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Unfortunately, that site "doesn't compute"
by woodystemms / January 31, 2013 12:26 AM PST
In reply to: Answer

Thanks for your response.

However, the site you linked is not based in the USA and does not display Any information, of any kind, about Vizio products. None, zip, zero.

So, we'll look elsewhere for calibration suggestions for the Vizio E601i-A3

We're not sure, yet, how the controls of this set will display.

Could be a two-way slider with a central "null point", or a zero to 100 numerical scale.

Either way, we're inclined to leave the sharpness at the start point, and leave that adjustment of it for last.

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Don't give up so quickly when looking online
by Pepe7 / January 31, 2013 5:04 AM PST

The AVS (American based) site has several thread on your Vizio model, and others. Don't assume they are that different than the other common consumer models (Hint: they are using the same under the hood technologies. Gasp!) Look around here for such dedicated threads with specific info to your model/series/brand:

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Sharpness Control
by sunwatcher / January 30, 2013 11:49 PM PST

I like this answer from the Crutchfield website:

"Sharpness: Sharpness could more accurately be called "artificial edge enhancement," and generally only improves the look of lower-quality signals like standard broadcast, cable, and satellite programs. Increasing the sharpness is like turning up the treble control on your receiver; you may think you're getting more detail, but the result is definitely not more accurate. Having Sharpness set too high often creates halos around the edges of objects onscreen. Many DVD movies already have edge-enhancement added during mastering, so you can generally turn Sharpness nearly to zero for your DVD input. Sharpness is also not needed for most HDTV sources."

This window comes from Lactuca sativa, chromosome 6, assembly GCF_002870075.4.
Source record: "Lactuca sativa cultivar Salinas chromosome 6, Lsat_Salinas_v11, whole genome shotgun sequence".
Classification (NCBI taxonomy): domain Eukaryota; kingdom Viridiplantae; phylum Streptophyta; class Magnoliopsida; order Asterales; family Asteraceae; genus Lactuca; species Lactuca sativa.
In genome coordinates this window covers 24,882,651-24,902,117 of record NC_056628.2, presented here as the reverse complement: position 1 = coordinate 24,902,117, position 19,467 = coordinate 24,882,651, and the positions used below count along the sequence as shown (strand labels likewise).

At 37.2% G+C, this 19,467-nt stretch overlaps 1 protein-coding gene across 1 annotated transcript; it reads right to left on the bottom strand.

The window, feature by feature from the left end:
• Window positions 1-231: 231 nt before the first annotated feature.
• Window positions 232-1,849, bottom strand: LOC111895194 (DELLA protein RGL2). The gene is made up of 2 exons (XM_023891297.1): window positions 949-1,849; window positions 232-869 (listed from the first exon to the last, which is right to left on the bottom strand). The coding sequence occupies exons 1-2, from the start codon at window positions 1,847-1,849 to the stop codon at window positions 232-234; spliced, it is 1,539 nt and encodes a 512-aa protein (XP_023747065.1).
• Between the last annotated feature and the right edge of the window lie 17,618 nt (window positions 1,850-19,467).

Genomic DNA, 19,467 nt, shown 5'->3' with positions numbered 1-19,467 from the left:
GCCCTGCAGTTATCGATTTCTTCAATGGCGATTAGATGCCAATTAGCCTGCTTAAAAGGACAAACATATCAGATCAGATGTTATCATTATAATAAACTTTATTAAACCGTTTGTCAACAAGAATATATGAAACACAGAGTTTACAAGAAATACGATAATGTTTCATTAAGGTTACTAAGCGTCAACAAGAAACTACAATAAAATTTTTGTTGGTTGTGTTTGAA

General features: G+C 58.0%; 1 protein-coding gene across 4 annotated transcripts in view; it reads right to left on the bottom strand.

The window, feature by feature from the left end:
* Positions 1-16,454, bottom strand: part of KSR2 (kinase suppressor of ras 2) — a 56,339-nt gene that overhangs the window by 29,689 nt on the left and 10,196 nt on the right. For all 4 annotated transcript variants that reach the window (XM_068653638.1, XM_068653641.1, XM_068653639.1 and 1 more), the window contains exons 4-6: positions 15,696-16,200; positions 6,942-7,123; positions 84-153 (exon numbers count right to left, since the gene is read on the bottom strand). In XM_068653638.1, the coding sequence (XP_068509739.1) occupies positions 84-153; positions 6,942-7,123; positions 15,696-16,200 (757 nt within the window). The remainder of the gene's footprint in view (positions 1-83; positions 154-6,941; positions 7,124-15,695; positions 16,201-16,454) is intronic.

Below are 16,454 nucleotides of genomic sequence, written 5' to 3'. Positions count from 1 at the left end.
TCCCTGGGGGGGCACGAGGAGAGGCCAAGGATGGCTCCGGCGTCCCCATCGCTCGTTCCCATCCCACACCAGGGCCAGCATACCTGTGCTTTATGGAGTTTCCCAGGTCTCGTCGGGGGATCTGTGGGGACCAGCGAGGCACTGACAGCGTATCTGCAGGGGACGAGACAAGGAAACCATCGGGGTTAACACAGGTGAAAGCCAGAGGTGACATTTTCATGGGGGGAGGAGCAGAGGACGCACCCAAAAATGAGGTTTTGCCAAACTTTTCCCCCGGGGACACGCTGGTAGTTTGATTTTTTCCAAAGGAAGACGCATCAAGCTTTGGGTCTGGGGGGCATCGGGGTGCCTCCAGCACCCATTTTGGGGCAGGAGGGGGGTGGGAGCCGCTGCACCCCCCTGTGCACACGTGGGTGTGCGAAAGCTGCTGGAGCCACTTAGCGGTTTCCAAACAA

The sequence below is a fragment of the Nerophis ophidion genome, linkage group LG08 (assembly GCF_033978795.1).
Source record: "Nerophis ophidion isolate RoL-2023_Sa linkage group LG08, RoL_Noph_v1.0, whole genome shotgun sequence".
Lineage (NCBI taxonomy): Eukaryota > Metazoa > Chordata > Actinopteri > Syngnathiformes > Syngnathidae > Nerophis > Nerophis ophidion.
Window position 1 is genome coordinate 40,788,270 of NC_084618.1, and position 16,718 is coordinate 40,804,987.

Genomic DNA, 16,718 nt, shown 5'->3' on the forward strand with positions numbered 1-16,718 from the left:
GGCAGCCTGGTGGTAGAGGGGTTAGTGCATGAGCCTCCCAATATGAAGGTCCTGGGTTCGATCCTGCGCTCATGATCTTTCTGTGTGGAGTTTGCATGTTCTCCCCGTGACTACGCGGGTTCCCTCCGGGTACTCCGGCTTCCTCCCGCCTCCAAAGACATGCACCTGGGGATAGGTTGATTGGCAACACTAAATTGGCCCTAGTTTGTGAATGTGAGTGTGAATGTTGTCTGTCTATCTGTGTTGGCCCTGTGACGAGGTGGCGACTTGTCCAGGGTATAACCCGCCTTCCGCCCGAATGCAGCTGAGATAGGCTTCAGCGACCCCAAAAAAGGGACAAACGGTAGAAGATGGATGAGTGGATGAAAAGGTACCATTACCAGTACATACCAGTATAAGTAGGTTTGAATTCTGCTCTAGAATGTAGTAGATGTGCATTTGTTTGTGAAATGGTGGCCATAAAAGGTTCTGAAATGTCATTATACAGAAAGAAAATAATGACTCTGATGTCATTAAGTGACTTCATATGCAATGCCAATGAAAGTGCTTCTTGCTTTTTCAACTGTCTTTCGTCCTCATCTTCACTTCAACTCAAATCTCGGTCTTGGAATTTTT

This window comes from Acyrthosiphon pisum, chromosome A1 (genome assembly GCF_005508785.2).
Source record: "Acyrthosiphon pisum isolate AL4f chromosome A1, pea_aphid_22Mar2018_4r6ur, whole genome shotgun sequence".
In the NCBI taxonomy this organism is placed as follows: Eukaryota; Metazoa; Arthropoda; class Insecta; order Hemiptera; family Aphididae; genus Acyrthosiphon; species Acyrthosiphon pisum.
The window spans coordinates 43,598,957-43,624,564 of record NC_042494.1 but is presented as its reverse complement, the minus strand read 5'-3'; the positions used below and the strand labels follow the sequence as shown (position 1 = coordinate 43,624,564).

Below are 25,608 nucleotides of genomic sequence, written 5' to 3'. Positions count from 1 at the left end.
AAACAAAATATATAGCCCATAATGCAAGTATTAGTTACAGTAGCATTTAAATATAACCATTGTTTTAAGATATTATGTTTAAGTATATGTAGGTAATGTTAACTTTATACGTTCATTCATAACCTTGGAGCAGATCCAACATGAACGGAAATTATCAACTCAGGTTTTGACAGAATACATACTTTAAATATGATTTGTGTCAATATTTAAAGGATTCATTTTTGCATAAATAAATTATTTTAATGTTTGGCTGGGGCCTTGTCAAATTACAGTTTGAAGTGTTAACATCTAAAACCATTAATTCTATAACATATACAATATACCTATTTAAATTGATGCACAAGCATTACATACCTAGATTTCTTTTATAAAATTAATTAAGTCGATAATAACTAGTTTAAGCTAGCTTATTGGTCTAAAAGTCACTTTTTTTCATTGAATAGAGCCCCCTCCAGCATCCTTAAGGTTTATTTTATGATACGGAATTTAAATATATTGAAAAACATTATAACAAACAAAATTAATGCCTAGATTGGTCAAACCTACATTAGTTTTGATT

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That definitely helps
by Pepe7 / January 30, 2013 11:53 PM PST
In reply to: Sharpness Control

Thanks for adding that part from the Crutchfield site.

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Matter of personal preference
by mjd420nova / January 31, 2013 9:37 AM PST

Everyone has a slight difference in opinion and settings. I start with everything in the middle and work from there. My current set was a bit too bright so I was able to reduce the brightness to 40%. intensity, seperate from brightness, at 50% contrast at 50%, no adjustment was needed in any color or hue. Sharpness it 50% was also too sharp and a reduction to 35% was more pleasing, however when playing a BR input on HDMI the sharpness needed a return to 50%.

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That sums it up quite nicely
by Pepe7 / January 31, 2013 12:03 PM PST

Sometimes you have to futz around a little to get it to match one's taste. The room lighting and inputs can make a big difference too IME on what you ultimately might end up with, PQ settings-wise.